Dear Charlotte,

The following are a couple of questions from The Kaleidoscope Weekly readers:

“…I was reading one of your (earlier) columns and you mentioned that newly-chipped wood can be too hot to use as mulch. Is that true for mulch from our recycling center and how long should I wait to use it in flower beds?” – Anita

Hi Anita.  Yes, newly shredded wood is not good for flowerbeds unless you want to kill the plants currently in it.  In that respect, newly chipped mulch works well if you have weeds and other unwanted plants you want to clear.  I place cardboard on the area first, then add a good four inches or so of mulch.

I also use freshly chipped wood in my garden paths for that reason.

In terms of how hot newly chopped wood can get, our Rolla, MO recycling center mulch pile has been doing a slow burn all summer, a sure indication that the wood is too hot for established flowerbeds.

I tend to wait six months and/or through one winter before I move wood mulch from a stockpile into my flowerbeds. If I need to immediately mulch, I keep a small stash that I have spread into a thin layer to make sure it cools before spreading in a flowerbed.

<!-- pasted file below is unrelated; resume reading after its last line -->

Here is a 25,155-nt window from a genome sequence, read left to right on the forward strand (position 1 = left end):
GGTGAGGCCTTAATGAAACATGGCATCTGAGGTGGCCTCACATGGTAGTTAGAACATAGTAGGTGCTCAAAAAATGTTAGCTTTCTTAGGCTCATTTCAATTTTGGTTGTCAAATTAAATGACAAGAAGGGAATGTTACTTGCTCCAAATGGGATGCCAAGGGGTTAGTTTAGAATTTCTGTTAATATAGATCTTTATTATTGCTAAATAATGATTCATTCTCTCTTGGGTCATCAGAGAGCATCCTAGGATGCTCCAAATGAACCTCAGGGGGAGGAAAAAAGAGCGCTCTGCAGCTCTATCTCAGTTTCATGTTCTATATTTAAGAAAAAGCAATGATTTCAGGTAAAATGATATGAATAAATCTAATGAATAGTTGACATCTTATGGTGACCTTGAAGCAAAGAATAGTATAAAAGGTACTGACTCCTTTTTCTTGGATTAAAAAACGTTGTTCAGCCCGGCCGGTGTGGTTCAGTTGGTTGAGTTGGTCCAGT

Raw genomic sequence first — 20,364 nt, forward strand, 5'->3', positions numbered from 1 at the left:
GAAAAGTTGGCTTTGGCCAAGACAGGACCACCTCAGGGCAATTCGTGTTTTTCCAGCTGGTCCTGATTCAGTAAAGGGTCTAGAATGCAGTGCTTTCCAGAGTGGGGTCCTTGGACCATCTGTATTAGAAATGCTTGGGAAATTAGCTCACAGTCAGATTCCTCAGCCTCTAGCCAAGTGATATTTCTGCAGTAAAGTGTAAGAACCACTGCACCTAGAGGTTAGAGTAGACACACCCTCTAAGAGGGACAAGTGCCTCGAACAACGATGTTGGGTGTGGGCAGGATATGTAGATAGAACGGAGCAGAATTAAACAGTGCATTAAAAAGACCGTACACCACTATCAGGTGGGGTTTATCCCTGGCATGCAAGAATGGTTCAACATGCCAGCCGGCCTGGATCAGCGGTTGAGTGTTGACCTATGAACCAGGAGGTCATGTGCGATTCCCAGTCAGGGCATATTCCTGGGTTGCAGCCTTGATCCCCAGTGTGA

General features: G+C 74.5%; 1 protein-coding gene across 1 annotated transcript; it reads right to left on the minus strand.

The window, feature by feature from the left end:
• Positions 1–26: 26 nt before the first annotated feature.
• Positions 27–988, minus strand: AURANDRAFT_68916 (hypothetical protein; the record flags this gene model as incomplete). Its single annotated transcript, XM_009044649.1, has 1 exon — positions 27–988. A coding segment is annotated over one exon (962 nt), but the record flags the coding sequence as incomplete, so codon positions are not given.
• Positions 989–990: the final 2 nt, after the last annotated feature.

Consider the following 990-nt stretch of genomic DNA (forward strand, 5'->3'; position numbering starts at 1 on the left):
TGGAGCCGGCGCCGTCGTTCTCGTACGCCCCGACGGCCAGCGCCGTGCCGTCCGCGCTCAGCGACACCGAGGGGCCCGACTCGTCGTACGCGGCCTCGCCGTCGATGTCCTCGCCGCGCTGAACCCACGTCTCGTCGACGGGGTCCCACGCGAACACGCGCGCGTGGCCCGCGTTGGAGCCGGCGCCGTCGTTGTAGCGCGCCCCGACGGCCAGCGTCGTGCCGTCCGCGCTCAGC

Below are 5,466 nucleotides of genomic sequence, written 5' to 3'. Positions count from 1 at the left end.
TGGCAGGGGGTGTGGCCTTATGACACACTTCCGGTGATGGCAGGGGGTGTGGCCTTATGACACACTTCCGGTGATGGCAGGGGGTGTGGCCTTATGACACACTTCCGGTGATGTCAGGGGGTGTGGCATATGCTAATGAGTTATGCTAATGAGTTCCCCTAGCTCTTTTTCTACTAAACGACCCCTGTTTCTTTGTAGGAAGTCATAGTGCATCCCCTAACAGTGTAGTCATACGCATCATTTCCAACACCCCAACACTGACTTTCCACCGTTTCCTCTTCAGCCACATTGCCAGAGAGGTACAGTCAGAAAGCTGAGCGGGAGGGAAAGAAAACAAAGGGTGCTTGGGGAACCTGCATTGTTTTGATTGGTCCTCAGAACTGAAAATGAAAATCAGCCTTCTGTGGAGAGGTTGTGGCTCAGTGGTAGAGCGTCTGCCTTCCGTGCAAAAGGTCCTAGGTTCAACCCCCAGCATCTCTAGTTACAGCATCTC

“Is there such a thing as wild coleus? I have something growing in my yard that looks like coleus but I didn’t plant it.” – Jerry

Hi Jerry.  False coleus is one of a number of names for this member of the mint family.  Perilla plants tend to sprout in disturbed sites.  They bloom in the summer and carry tubular white flowers on long stems, very similar to the coleus one can buy at local garden centers.

I have read perilla can be invasive so keep an eye on how quickly it grows.

Charlotte Ekker Wiggins is a gardener, beekeeper, and sometimes cook.  For more, visit gardeningcharlotte.com. Published by Kaleidoscope Weekly with permission. Copyright 2018, all rights reserved. This column may not be copied, published, reprinted, rewritten, or redistributed. Contact Charlotte at gardeningcharlotte@gmail.com.

False coleus, or perilla, looks very similar to the domesticated coleus that adds color to summer gardens. (Photo by Charlotte Ekker Wiggins)

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